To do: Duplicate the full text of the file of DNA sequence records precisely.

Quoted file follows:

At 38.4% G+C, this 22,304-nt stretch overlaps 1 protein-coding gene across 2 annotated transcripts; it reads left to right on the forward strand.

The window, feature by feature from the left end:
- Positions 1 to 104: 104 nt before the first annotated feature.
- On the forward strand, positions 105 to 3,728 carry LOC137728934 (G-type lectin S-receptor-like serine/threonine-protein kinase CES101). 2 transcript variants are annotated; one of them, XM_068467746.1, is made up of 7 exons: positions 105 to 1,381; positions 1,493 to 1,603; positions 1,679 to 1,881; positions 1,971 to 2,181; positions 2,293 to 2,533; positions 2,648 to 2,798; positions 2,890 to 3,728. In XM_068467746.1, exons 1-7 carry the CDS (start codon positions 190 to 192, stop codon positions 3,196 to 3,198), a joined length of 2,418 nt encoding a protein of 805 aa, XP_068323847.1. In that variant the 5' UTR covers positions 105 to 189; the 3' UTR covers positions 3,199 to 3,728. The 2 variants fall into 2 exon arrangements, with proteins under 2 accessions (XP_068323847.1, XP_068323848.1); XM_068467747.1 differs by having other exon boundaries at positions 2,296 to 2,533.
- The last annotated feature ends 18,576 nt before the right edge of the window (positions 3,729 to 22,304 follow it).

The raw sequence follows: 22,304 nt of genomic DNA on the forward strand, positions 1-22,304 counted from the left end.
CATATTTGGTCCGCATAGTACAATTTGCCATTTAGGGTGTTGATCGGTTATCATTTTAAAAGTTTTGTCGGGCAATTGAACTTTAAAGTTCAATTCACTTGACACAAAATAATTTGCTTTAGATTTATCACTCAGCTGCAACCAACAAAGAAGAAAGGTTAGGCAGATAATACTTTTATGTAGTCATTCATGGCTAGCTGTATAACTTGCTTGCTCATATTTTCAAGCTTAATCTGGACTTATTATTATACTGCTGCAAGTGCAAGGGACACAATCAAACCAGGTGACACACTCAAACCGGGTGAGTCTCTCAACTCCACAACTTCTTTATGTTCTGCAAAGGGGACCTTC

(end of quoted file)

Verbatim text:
At 38.4% G+C, this 22,304-nt stretch overlaps 1 protein-coding gene across 2 annotated transcripts; it reads left to right on the forward strand.

The window, feature by feature from the left end:
- Positions 1 to 104: 104 nt before the first annotated feature.
- On the forward strand, positions 105 to 3,728 carry LOC137728934 (G-type lectin S-receptor-like serine/threonine-protein kinase CES101). 2 transcript variants are annotated; one of them, XM_068467746.1, is made up of 7 exons: positions 105 to 1,381; positions 1,493 to 1,603; positions 1,679 to 1,881; positions 1,971 to 2,181; positions 2,293 to 2,533; positions 2,648 to 2,798; positions 2,890 to 3,728. In XM_068467746.1, exons 1-7 carry the CDS (start codon positions 190 to 192, stop codon positions 3,196 to 3,198), a joined length of 2,418 nt encoding a protein of 805 aa, XP_068323847.1. In that variant the 5' UTR covers positions 105 to 189; the 3' UTR covers positions 3,199 to 3,728. The 2 variants fall into 2 exon arrangements, with proteins under 2 accessions (XP_068323847.1, XP_068323848.1); XM_068467747.1 differs by having other exon boundaries at positions 2,296 to 2,533.
- The last annotated feature ends 18,576 nt before the right edge of the window (positions 3,729 to 22,304 follow it).

The raw sequence follows: 22,304 nt of genomic DNA on the forward strand, positions 1-22,304 counted from the left end.
CATATTTGGTCCGCATAGTACAATTTGCCATTTAGGGTGTTGATCGGTTATCATTTTAAAAGTTTTGTCGGGCAATTGAACTTTAAAGTTCAATTCACTTGACACAAAATAATTTGCTTTAGATTTATCACTCAGCTGCAACCAACAAAGAAGAAAGGTTAGGCAGATAATACTTTTATGTAGTCATTCATGGCTAGCTGTATAACTTGCTTGCTCATATTTTCAAGCTTAATCTGGACTTATTATTATACTGCTGCAAGTGCAAGGGACACAATCAAACCAGGTGACACACTCAAACCGGGTGAGTCTCTCAACTCCACAACTTCTTTATGTTCTGCAAAGGGGACCTTC